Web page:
MysteryDisc: Many Roads to Murder (lost interactive murder mystery movie sequel; 1983)

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Many roads.png

A screenshot from the 22 second clip that has been found.

Status: Lost

Many Roads to Murder was the sequel to the interactive LaserDisc game Murder, Anyone?.[1] It was initially set to be released in the USA in 1983, but due how unsuccessful LaserDisc was as a medium, it only saw development and release for a Japanese market.


Self-narrating private detective Stew Cavanaugh (Paul Gleason) is back to solve another murder, this time at the elite Adventurers Club. Cavanaugh spent early life in odd jobs and the Army and then worked his way through Harvard, where he met some of the people involved. The suspects are:

  • Marcus Sandor - A Harlem rooming house resident who works as a waiter at the club.
  • Tracey Lowe - Granville's sister and ward who's under his control until her 21st birthday.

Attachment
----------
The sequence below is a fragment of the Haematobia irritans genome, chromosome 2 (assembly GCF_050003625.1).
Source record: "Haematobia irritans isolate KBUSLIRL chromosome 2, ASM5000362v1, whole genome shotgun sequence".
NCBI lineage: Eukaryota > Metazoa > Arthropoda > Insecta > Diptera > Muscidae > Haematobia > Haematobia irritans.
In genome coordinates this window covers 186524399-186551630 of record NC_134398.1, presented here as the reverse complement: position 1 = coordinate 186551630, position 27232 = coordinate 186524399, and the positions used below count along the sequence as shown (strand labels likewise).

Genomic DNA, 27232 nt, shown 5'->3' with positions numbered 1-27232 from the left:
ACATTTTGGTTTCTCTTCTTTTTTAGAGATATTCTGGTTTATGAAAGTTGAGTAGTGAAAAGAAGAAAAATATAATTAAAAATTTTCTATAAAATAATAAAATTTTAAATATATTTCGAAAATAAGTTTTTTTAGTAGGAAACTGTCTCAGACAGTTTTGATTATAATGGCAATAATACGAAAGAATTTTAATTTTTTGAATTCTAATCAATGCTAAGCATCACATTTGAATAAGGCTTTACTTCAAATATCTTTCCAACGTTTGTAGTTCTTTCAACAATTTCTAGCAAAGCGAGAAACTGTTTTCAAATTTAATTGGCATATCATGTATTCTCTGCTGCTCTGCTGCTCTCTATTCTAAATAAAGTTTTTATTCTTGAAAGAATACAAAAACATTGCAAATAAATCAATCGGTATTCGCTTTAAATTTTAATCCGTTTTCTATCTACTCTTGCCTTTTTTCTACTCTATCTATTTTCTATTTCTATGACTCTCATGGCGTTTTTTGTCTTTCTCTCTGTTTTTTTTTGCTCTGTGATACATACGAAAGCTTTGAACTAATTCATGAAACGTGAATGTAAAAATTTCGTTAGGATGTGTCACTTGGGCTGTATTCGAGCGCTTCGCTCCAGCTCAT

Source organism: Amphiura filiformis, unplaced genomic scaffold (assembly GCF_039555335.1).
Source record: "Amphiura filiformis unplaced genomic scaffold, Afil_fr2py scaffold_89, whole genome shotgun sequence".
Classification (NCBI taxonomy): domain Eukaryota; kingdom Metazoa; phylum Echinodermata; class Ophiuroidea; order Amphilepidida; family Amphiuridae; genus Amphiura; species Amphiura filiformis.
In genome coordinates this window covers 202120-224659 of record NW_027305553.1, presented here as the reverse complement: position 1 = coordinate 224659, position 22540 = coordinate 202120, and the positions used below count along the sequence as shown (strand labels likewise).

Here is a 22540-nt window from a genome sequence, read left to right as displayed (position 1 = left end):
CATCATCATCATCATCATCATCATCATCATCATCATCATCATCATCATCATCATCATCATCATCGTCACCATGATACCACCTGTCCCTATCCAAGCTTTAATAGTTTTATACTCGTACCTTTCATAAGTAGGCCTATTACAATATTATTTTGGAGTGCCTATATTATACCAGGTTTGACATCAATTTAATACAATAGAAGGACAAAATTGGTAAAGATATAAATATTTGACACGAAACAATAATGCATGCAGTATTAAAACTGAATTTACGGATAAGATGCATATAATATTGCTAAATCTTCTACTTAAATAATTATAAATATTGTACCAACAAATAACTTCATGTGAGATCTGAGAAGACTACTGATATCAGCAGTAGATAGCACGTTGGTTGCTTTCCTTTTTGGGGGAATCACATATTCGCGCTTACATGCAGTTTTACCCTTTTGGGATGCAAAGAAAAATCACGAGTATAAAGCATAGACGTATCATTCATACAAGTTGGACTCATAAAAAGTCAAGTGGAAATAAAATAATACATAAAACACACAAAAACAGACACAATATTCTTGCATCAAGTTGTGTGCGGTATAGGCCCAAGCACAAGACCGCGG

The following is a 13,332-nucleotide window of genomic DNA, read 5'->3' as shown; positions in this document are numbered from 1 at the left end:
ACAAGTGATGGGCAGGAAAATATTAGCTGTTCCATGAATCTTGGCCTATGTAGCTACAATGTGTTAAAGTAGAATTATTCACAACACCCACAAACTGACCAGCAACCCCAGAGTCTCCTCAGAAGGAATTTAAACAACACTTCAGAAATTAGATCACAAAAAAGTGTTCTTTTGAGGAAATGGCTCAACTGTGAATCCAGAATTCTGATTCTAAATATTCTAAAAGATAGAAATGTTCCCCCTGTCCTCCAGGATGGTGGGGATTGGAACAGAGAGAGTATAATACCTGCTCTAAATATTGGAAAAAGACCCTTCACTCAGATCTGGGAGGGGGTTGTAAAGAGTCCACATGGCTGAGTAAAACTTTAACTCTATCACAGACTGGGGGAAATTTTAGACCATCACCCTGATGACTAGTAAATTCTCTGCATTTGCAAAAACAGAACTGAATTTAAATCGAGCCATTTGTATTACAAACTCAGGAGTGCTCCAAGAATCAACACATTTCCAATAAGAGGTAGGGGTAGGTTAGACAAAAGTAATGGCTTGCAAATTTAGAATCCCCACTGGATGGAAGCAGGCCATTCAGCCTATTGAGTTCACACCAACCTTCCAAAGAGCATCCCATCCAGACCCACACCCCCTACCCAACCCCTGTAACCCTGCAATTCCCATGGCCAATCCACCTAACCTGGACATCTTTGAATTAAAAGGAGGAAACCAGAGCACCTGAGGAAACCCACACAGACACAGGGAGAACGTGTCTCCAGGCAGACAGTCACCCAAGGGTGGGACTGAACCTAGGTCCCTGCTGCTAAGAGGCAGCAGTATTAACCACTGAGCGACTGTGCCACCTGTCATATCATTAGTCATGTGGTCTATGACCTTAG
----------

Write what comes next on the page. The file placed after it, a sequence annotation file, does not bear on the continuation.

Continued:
• Lenore Krieger - An independent woman who owns an import-export business.
  • Bill Donovan - Also a Harvard graduate who now runs his own company.
  • Juna Jamael - Exotic chanteuse at a Harlem nightclub called the Jazz Spot.
  • Granville Lowe III - Cavanaugh's Harvard roommate who now manages his own investments.
  • Percy Wilder - A member of the Adventurers Club with a penchant for drink.
  • Sabrina Todd - A woman in her late twenties and an unknown commodity.

Stew's only allies in this murder investigation are Maxine Blair (Stew's ambitious assistant who wants to be the first woman with her own private detective's license) and the players themselves who get to choose between storyline paths to solve the case by discovering the murderer's identity, motive and the murder method. When you think you've had it all figured out, the endgame starts where you accuse a suspect and try to prove that he or she did it. There are 16 endings, just like in the first game.


22 seconds of the American version have been found, featured in a news story that was uploaded to Youtube in 2014.[2]

4 screenshots have also been found, along with photos of box art and the user manual, from the Japanese release. These were found on a site cataloging Japanese tech magazine MSX, where Many Roads to Murder is said to be mentioned in the July, August, September, October, and December issues of 1984, and the January and March issues of 1985.[3][4]

There are a couple copies of the game available on Ebay, though both are for the RCA SelectaVision, not LaserDisc.[5][6]


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